Farewell to an Eagle
Glenn Frey is dead, read the painful news. Thank you, brother, for some special songs, memories and concerts.
In 1972, several of us were gleefully singing, Take it easy at a gas station in Winslow, Ariz. At the postponed 10.10.10 Eagles’ grand-opening concert at Yum Center a young lady called it an “epic” event.
Then there was the Rupp concert, July 25, a stop in their tour ironically named “The history of the Eagles,” which closed a week later with a private party in St. Louis for a million dollars.
I was told secondhand that there were 18 semis of equipment, six miles of cables and 50 guitars. The band humbly told their story, despite their stunning talent. There were five guitar masters on stage, but their harmonies were to die for. When seven of them did a reverent piece without instruments, their voices were so beautiful that I thought the roof might just open to the heavens.
Walking to the concert I did not see a single ticket for sale, a Rupp first for me. The Eagles were that good.
Patrick Schneider II
Generation of whiners
This is a response to the extremely insightful letter about how misguided, apparently, baby boomers are.
Believe me, I wish I wasn’t here as much as the writer does. To see how stupidly he and his ilk have tried to transform my genuinely great country into such a mess, I have lived far too long.
As for voting, well, yes, I did. An employer must give an employee time off to vote; it is the law. So the writer shouldn’t blame his failure to vote on anyone but himself. Whine, whine, whine.
One thing I regret is that during my child-rearing years, I happened to listen to a whine promoter and produced people just like the letter writer.
By the way, it wasn’t, as the letter said, The Waltons we all wanted to be like; it was Leave It to Beaver. What a wonderful dream, then the likes of ungrateful whiny babies had to be born. I take all the blame, as I’m sure his parents must, for procreating. What a huge mistake.
Two critical traits of any U.S. president should be that the person be of the highest integrity and dedicated to upholding the law of the land.
Sen. Rand Paul fails on both points. He engineered a caucus for the sole purpose of skirting state law so that he could have a fallback option to keep his Senate position, if his presidential bid failed. His actions disqualify him for either job.
Atheism not a belief system
I enjoy Paul Prather’s column. He reasonably addresses the pitfalls of organized religion. However, his Jan. 17 column, “Taking the Bible too literally might turn you into an atheist,” requires pushback.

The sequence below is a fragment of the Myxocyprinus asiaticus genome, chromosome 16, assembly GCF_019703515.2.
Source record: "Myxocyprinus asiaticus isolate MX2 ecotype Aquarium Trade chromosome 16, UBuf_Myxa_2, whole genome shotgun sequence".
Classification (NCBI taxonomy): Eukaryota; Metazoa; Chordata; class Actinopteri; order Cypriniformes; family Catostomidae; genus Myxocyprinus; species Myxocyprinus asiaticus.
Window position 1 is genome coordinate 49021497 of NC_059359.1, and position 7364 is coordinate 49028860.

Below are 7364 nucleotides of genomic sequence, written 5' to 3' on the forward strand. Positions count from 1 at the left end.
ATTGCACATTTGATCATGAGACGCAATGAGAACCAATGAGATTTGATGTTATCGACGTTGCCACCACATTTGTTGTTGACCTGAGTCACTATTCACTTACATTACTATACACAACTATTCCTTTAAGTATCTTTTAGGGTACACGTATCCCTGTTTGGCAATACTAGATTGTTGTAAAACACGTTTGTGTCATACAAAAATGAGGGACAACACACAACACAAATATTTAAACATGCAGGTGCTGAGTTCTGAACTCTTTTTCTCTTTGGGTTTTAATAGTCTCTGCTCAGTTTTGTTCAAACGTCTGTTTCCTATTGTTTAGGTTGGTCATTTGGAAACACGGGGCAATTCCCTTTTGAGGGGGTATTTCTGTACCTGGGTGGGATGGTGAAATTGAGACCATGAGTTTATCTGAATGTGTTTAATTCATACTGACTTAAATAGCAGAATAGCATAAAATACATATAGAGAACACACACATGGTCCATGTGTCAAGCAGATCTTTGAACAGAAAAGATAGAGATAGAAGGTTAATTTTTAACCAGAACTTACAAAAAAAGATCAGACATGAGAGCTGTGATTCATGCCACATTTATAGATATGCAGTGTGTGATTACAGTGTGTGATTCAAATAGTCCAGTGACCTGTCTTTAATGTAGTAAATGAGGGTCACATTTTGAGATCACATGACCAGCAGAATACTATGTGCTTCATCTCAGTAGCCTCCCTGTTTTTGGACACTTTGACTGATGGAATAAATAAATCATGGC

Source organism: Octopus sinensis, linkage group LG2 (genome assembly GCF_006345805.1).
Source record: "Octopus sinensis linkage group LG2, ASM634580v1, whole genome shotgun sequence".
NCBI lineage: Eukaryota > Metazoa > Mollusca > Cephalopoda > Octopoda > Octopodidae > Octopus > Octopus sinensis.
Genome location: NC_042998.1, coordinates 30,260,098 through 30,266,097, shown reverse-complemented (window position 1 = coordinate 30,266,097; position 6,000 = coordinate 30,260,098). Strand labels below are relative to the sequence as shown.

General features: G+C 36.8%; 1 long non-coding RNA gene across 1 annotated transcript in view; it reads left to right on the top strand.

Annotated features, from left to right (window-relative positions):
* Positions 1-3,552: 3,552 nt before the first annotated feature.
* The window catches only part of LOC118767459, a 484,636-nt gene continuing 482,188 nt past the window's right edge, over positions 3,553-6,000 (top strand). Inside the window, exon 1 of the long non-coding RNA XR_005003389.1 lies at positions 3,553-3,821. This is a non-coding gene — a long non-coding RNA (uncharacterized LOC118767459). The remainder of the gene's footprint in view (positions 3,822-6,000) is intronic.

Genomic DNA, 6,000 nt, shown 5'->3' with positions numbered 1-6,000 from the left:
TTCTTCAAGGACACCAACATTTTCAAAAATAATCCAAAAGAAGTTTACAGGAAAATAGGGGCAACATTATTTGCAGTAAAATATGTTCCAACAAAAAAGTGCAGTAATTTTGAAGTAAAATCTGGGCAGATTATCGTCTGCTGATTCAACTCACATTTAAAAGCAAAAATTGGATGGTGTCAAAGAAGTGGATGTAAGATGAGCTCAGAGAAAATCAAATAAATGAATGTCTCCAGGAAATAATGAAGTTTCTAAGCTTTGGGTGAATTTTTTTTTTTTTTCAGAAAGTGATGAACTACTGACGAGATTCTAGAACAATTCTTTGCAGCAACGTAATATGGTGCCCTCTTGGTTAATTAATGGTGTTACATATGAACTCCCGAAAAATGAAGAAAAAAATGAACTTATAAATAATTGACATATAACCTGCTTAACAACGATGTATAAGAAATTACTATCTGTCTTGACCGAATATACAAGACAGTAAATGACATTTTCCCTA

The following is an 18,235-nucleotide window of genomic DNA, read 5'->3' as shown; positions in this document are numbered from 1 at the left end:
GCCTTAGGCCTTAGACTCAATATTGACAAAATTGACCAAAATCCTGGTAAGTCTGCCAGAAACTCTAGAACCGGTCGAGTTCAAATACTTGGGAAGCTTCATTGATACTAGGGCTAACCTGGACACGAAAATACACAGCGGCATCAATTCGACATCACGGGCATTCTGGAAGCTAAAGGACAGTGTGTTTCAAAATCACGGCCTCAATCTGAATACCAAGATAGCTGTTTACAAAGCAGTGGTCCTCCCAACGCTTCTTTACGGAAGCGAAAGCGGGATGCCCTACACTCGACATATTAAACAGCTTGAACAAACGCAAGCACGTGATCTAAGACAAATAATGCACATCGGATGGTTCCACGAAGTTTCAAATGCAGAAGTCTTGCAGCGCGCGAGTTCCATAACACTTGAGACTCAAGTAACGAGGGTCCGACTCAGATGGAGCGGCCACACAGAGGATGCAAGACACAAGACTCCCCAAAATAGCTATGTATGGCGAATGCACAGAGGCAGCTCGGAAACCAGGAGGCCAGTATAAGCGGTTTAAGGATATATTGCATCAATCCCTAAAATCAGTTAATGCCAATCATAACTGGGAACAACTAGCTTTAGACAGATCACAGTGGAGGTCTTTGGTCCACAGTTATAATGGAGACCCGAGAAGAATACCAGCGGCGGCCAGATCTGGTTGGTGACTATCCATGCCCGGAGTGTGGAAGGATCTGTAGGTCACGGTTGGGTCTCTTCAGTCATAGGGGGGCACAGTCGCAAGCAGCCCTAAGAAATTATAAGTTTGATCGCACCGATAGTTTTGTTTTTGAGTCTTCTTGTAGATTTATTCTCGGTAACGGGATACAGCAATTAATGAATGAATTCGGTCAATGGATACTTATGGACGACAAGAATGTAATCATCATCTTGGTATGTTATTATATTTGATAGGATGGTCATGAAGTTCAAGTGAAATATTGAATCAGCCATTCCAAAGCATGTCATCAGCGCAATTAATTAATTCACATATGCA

It’s not only the literal biblical text that “turns” someone into an atheist. It’s precisely the conclusion that Prather reached that’s the problem. Prather says people don’t approach the biblical text the “right way.” This reconciliation is what many atheists use as the basis of their views.
Why is it that the Bible (a book) is the word of God, but you’re not supposed to interpret it literally? Prather counters that the Bible is not “God’s unalterable will.” It seems more important who is interpreting the Bible than what it actually says.
Insular groups interpret religious doctrine and make it their moral code. This is what atheists disagree with. The supernatural, sometimes violent passages in the Bible turn off many people but don’t turn them toward atheism. It’s just a poorly written book. It’s not atheists who cherry-pick the bizarre literal text; theists pick and choose what they interpret as moral code. Atheism is a conclusion that rejects the claim that God(s) exist, not a belief system.
Maybe snow is a good thing. I didn’t hear about a robbery of a store or gas station or a shooting in Lexington. If this is a trend, let it snow.
Some local TV sportscasters knowingly use double prepositions when discussing the location of ballgames.
For example, they will tell us “UK will play down in Knoxville,” or “UK will play over in West Virginia,” “UK will play up in Indianapolis,” or “UK will play out in California.”
Such redundancy is bad usage. Why not a simple, “UK will play in Knoxville?”
Down, up, out and so forth are not necessary. They only tell us one thing, the announcer doesn’t do his homework.
Back to court?
In regard to Janet Patton’s Jan. 22 article, “Kentucky Bourbon Trail tourism surging”: I wonder if you think the University of Kentucky will also threaten to sue the Kentucky Distillers’ Association for using the word “Kentucky” on its “Kentucky Bourbon Trail” T-shirts, as pictured with the article?